The Babylonian Visual Image

Authored by: Zainab Bahrani

The Babylonian World

Print publication date:  August  2007
Online publication date:  June  2009

Print ISBN: 9780415353465
eBook ISBN: 9780203946237
Adobe ISBN: 9781134261284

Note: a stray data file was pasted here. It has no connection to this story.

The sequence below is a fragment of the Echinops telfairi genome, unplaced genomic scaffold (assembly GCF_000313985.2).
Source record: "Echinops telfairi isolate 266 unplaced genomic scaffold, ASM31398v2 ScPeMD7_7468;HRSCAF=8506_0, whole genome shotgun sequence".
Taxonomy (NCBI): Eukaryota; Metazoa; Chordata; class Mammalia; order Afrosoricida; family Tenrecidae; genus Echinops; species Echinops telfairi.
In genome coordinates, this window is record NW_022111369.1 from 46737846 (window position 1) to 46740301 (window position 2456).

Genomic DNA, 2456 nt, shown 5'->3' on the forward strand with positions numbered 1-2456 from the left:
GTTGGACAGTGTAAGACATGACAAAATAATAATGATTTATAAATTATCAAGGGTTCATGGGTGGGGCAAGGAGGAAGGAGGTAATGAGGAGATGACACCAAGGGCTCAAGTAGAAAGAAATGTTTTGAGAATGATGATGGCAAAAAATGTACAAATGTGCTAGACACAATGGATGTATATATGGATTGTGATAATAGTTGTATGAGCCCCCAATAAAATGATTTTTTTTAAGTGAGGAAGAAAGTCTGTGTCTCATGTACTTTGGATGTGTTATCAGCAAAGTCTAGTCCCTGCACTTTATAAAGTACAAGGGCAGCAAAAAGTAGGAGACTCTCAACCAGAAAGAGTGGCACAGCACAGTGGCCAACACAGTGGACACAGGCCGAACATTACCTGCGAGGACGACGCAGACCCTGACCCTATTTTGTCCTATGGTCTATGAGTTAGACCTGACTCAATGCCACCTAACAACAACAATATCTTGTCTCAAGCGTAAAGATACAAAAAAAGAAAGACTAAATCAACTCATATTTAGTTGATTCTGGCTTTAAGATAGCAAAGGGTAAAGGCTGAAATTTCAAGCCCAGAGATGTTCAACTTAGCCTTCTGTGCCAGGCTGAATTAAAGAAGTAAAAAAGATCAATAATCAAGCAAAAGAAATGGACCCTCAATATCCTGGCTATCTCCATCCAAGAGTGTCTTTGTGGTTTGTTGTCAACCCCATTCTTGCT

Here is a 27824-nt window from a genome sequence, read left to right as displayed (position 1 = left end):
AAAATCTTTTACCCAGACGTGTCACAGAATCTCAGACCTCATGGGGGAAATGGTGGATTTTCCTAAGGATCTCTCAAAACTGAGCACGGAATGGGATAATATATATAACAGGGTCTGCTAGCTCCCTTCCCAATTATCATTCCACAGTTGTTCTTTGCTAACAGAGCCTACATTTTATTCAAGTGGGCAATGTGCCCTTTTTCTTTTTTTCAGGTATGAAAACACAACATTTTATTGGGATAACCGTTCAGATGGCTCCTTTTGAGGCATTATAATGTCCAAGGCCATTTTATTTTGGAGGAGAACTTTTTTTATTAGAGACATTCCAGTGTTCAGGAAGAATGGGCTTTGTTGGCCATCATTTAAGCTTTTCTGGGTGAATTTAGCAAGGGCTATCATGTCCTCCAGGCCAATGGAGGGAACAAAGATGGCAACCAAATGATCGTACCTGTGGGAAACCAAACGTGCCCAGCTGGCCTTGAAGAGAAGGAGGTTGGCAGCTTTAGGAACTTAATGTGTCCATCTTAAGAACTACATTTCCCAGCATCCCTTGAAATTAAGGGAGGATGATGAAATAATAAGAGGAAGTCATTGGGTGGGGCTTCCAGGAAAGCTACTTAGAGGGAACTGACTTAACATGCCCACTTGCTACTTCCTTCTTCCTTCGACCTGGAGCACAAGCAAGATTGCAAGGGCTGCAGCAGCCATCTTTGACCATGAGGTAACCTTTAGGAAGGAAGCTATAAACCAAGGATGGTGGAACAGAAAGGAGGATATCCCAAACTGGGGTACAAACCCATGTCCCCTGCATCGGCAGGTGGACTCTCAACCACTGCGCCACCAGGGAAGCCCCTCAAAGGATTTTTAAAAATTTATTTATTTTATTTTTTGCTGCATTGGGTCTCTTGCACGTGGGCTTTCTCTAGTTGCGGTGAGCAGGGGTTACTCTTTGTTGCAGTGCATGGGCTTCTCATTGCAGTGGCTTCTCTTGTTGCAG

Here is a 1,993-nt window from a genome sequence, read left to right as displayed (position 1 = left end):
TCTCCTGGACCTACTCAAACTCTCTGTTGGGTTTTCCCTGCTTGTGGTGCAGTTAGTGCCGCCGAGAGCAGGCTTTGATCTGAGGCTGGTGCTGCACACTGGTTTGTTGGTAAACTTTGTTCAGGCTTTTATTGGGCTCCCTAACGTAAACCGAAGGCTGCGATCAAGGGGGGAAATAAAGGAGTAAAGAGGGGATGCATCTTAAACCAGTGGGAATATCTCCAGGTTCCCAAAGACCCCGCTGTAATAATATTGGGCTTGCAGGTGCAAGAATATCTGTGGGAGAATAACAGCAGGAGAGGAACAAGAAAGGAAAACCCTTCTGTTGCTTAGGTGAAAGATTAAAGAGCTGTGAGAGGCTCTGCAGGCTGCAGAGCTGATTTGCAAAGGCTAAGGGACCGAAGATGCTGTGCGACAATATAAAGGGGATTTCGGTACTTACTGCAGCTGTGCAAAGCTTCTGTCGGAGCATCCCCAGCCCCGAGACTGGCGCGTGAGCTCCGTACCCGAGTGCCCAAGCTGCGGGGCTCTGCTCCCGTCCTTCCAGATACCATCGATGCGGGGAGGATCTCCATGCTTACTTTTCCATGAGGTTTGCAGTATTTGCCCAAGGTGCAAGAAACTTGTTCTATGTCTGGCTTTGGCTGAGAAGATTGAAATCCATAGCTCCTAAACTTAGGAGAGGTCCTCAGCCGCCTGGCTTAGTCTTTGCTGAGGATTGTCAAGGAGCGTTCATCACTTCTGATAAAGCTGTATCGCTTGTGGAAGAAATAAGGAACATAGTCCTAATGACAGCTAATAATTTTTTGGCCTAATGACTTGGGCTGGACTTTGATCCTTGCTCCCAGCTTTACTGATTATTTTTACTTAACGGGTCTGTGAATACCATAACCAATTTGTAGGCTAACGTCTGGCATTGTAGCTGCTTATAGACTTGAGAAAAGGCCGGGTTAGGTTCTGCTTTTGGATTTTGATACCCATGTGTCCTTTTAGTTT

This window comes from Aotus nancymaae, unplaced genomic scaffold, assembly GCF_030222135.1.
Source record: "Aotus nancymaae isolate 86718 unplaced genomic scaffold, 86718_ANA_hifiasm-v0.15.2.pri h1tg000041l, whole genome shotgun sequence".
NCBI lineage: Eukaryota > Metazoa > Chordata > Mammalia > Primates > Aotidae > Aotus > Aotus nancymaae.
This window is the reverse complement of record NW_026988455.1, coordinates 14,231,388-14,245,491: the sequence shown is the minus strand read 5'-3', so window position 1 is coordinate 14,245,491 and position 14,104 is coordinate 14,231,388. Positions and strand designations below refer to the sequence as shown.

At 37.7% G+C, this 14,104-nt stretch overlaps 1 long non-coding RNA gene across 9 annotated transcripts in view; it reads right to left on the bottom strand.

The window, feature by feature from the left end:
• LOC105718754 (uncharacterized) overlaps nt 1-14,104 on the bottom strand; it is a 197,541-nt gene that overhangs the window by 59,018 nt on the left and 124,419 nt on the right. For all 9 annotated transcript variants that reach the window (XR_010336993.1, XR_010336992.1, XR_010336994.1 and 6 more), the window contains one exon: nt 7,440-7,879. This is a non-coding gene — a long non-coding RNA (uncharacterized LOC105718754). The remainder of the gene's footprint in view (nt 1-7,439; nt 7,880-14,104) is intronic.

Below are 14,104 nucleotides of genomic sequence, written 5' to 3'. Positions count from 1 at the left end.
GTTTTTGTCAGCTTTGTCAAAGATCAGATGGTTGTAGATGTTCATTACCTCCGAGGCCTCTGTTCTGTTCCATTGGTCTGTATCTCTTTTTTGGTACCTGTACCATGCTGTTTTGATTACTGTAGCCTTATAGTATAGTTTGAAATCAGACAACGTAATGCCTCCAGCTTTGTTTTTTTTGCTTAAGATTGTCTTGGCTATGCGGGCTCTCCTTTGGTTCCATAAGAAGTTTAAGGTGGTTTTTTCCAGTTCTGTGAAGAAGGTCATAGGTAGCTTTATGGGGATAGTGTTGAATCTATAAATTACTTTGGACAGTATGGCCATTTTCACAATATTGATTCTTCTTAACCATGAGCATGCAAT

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When Ashurbanipal had a stele made for the sacred precinct of Esagila in Babylon he chose an archaising formula, derived from what was by then, already, antiquity. On the obverse of the flat slab of sandstone the king stands, centrally and frontally positioned. His wrapped and fringed garments and his polos shaped headdress are clearly those of an Assyrian king, as is his hairstyle and his rectangular blunt-cut beard composed of neatly arranged rows of curls. The king stands with his arms upraised, his large hands keep a reed basket in place, balanced on his head. The depicted act is an ancient one; it is the act of the king as builder. The king carries on his head the basket of earth for the ritual moulding of the first brick, an act that he performs himself as a central part of the building ritual. The first brick initiates a series of bricks for the sacred construction, each of which are moulded in a matrix of ivory, or of special wood, such as maple, boxwood or mulberry, which had writing fixed against the sides. Oil, honey and wine were poured upon the foundations, under the first course of brickwork. Similar images of rulers had existed since the relief of the Sumerian ruler Urnanshe of the mid-third millennium BC, approximately two thousand years before the reign of Ashurbanipal. Ashurbanipal’s stele, however, is deliberately archaising, and perhaps also deliberately Babylonianising. It is an image of kingship that is both local and ancient.

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